Graduate alumni returned to campus on April 7 for a reunion and symposium celebrating the history, scholarship, and future of the Harvard John A. Paulson School of Engineering and Applied Sciences (SEAS).

The event, held as part of the annual Graduate School of Arts and Sciences (GSAS) alumni weekend, brought together more than 50 engineering and applied sciences graduates for a day of scientific lectures and networking opportunities.

Nearly 10 percent of the 34,000 GSAS alumni received engineering and applied sciences degrees. One goal of the event is to engage that audience in the latest advances and initiatives being spearheaded by SEAS, said Xiao-Li Meng, Ph.D. ’90, Dean of GSAS and Whipple V.N. Jones Professor Statistics, who opened the symposium with a welcome message.

“It is wonderful to see so many alumni back on campus, interacting with each other and speaking with faculty members,” he said. “I hope they walk away from the events today feeling excited about the future of SEAS and GSAS and inspired to continue supporting our programs and connecting with students.”

Francis J. Doyle III, John A. Paulson Dean and John A. & Elizabeth Armstrong Professor of Engineering and Applied Sciences, greeted attendees with an overview of Harvard’s 170-year tradition of engineering and applied sciences. Established in March 1847, the engineering program at Harvard is the oldest among Ivy League institutions. Engineering and applied sciences underwent numerous iterations over the intervening century and a half, including six name changes between 1918 and 1996, culminating in the official launch of SEAS as a school 10 years ago.

Dean Francis J. Doyle III shares highlights about the new Science and Engineering Complex with alumni. (Photo by Bethany Versoy.)

Drawing on that rich history, Doyle shared updates on the future of Harvard’s newest school, which will move into a state-of-the-art 500,000-square-foot Science and Engineering Complex in Boston’s Allston neighborhood when construction is completed in 2020. Proximity to Harvard Business School will foster increased entrepreneurial collaboration, Doyle said, while new graduate programs in data science and growing biosciences partnerships with the Harvard Medical School and the Harvard T.H. Chan School of Public Health highlight a synergistic trajectory.

“We really do serve as an integrator, a connector, an entity that is affecting the convergence between disciplines,” Doyle said. “Complex collaborations are the hallmark of what we do. We are knocking down boundaries between disciplines in a way that will enable incredible research in the coming decades.”

Joanna Aizenberg, Amy Smith Berylson Professor of Materials Science and Professor of Chemistry and Chemical Biology, discusses her bio-inspired research projects during the symposium. (Photo by Bethany Versoy.)

Attendees learned about some of that cutting-edge research during a series of concurrent presentations throughout the afternoon. Faculty members representing the breadth of scientific endeavors at SEAS spoke about advances in materials science, green energy storage, climate change, data science, and machine learning.

Linda Berzin Karma, A.B. ’80, S.M. ’80, applied mathematics, MBA ’82, was fascinated by the work of Joanna Aizenberg, Amy Smith Berylson Professor of Materials Science and Professor of Chemistry and Chemical Biology. Aizenberg discussed the development of bio-inspired synthetic materials, such as anti-fouling medical device coatings inspired by the carnivorous Nepenthes pitcher plant.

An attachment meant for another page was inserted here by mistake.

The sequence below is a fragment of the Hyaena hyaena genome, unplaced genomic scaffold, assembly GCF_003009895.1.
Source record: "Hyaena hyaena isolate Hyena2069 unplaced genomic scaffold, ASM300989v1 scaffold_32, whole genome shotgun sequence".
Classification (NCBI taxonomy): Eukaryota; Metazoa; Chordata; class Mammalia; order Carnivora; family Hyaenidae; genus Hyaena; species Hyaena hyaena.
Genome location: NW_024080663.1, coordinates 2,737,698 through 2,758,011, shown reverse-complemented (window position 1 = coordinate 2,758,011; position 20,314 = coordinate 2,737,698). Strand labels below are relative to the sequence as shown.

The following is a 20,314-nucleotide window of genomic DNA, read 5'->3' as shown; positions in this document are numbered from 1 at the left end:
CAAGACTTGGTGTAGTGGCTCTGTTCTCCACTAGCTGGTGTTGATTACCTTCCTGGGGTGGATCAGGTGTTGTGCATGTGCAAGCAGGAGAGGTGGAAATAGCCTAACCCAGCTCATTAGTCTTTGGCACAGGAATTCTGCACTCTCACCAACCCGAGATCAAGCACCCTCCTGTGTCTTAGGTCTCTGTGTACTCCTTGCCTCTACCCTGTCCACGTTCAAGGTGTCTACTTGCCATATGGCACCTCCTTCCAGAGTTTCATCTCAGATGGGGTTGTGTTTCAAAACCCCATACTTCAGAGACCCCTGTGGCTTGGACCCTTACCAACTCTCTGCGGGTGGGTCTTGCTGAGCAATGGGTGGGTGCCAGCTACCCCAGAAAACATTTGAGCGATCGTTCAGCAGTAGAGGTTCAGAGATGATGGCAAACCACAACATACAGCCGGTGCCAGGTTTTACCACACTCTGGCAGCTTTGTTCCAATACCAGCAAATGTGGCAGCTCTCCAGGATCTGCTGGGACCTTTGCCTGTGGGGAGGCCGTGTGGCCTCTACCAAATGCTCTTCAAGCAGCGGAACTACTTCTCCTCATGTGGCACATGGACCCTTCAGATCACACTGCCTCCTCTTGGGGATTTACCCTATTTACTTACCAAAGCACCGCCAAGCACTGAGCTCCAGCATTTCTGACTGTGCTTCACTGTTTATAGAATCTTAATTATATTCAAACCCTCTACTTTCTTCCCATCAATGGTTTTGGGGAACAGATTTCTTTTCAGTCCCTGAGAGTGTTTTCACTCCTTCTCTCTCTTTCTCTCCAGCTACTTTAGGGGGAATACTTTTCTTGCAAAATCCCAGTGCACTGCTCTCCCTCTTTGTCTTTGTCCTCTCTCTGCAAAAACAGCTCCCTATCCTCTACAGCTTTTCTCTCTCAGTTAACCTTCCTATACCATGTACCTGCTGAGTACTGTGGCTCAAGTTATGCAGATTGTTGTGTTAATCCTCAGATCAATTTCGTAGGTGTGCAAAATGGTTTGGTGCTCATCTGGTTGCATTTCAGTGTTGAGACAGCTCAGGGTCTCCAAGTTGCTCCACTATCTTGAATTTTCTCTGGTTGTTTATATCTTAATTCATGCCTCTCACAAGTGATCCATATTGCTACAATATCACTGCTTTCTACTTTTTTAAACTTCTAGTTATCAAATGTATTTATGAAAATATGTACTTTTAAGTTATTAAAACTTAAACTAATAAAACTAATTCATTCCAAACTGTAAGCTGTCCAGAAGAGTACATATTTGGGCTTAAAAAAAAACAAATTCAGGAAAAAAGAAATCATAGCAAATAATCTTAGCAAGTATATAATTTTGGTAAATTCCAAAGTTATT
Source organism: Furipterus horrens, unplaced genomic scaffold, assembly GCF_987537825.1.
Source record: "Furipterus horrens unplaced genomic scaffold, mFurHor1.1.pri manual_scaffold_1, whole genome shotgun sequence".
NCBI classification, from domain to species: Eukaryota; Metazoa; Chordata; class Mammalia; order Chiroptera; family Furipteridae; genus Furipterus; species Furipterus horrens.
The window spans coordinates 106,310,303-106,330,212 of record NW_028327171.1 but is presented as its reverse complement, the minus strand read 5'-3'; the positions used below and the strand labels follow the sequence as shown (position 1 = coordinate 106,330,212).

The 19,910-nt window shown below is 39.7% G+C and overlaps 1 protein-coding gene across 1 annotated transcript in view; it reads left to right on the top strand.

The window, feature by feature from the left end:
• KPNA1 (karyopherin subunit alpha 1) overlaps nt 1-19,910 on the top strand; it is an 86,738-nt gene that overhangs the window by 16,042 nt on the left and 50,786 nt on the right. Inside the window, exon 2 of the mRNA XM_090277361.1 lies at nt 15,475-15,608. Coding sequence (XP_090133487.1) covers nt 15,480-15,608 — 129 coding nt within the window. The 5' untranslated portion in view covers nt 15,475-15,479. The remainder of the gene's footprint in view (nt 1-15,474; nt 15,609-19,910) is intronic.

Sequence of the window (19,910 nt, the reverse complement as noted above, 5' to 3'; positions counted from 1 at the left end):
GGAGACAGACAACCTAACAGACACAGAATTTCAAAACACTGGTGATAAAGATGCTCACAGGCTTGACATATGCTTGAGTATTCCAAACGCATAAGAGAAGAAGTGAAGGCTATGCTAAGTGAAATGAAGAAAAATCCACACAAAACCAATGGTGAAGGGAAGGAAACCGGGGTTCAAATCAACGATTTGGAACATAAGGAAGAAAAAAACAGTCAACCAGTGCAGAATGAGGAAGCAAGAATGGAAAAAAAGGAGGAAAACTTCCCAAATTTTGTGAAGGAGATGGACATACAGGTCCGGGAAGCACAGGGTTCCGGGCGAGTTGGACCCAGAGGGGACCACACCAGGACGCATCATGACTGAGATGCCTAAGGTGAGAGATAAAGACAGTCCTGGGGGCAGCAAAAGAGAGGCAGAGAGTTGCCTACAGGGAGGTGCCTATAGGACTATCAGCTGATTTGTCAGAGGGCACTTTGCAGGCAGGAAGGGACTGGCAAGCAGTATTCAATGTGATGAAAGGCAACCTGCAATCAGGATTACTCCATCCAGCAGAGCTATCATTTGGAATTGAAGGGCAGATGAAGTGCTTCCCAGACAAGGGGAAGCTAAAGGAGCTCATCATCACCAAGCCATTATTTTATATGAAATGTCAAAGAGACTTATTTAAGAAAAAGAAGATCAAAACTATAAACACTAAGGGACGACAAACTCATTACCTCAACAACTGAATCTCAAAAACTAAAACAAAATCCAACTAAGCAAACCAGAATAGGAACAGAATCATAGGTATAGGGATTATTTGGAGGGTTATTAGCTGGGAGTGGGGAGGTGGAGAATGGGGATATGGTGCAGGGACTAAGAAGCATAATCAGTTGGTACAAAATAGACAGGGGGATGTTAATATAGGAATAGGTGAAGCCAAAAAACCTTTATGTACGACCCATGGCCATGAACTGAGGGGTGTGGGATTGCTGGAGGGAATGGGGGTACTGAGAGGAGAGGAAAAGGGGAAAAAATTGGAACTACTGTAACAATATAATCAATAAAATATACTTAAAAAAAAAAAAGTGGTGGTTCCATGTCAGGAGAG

“Alumni days that allow us to have access to the latest and greatest research like this are not only intellectually stimulating, but also drive our commitment to the University,” Karma said.

Alumna Linda Berzin Karma, A.B. ’80, S.M. ’80, applied mathematics, MBA ’82, listens during one of the faculty lectures. (Photo by Bethany Versoy.)

The afternoon concluded with a reception and poster session during which alumni explored a sampling of the innovative research projects being tackled by current SEAS graduate students. Sarah Johnson, S.M. ’78, engineering, was impressed by the fiber-reinforced soft actuator prototype presented by applied mathematics Ph.D. candidate Fionnuala Connolly.

“It is inspiring, not only to see a prototype that could potentially be used in a medical device, but to meet the person who made it,” she said. “It is fun to share in a student’s passion for research.”

Sarah Johnson, S.M. ’78, engineering, and Timothy Johnson, MBA '76, speak with Ph.D. candidate Fionnuala Connolly about her fiber-reinforced soft actuator prototype. (Photo by Bethany Versory.)

For Chen C. Kao, A.M. ’65, Ph.D. ’69, applied sciences, a member of the reunion host committee, the event presented a unique opportunity to see how engineering and applied sciences at Harvard has grown and evolved since his days as a grad student.

“Science, engineering, and technology are advancing so rapidly, it is hard to know what is coming next. Having such fantastic engineering and applied sciences programs at Harvard is not just good for the University, it is good for society as a whole,” he said. “When I was a student, a half century ago, I would never have dreamed these collaborations were even possible. The trend of progress at SEAS is encouraging and exciting.”

Alumnus Chen C. Kao, A.M. ’65, Ph.D. ’69, applied sciences, enjoys speaking with his fellow alumni. (Photo by Bethany Versoy.)